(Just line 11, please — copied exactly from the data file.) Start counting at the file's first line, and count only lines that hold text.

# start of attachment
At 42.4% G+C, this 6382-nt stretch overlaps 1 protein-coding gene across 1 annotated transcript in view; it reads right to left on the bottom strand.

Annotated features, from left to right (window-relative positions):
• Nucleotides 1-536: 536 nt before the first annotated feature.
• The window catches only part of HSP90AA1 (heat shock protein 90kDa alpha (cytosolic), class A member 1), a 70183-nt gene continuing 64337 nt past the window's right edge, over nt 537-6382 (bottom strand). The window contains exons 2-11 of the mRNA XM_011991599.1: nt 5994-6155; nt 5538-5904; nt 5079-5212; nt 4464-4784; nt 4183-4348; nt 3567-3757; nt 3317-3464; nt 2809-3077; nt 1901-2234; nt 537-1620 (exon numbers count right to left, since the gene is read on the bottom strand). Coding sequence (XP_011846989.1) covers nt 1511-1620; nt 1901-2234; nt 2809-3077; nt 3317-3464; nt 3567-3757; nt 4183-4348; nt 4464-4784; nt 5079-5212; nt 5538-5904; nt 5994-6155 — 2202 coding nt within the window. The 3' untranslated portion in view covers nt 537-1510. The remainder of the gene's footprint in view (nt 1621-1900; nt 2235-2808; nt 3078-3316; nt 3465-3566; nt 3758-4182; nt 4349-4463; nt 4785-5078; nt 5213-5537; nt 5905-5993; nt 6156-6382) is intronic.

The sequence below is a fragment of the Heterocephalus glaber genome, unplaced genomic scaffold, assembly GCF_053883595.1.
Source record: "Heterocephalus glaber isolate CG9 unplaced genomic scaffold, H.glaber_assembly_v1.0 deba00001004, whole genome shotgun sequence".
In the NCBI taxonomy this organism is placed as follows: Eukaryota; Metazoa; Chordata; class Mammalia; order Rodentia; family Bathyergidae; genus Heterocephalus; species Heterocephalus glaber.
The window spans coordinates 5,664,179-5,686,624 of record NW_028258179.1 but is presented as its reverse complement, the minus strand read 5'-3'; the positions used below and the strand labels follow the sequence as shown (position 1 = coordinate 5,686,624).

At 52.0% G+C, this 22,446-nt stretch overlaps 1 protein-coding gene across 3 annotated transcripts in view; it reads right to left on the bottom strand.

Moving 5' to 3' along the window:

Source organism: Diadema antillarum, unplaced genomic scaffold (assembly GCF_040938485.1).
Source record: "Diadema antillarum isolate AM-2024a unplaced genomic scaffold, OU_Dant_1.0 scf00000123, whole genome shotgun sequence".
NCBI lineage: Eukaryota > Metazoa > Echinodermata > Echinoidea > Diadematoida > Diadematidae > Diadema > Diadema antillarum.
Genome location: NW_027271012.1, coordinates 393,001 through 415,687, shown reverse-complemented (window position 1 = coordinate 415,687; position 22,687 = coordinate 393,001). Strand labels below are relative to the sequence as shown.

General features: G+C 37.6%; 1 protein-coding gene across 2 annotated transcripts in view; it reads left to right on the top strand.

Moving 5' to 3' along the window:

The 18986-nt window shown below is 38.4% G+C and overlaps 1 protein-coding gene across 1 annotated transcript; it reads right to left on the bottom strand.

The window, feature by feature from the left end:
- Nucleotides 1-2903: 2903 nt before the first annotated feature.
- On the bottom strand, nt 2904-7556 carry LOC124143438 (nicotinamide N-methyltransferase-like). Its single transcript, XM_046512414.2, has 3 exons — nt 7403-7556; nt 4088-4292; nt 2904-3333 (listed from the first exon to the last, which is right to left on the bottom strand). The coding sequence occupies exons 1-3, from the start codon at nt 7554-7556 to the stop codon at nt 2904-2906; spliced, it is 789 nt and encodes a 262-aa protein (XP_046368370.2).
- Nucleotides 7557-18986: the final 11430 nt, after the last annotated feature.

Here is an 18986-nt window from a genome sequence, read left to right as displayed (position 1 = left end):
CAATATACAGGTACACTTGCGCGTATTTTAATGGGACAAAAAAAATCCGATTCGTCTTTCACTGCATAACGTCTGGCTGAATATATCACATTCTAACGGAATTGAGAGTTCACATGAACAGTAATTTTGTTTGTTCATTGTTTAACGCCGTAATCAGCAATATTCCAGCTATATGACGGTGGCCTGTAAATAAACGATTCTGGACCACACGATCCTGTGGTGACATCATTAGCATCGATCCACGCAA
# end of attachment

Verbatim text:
Source organism: Diadema antillarum, unplaced genomic scaffold (assembly GCF_040938485.1).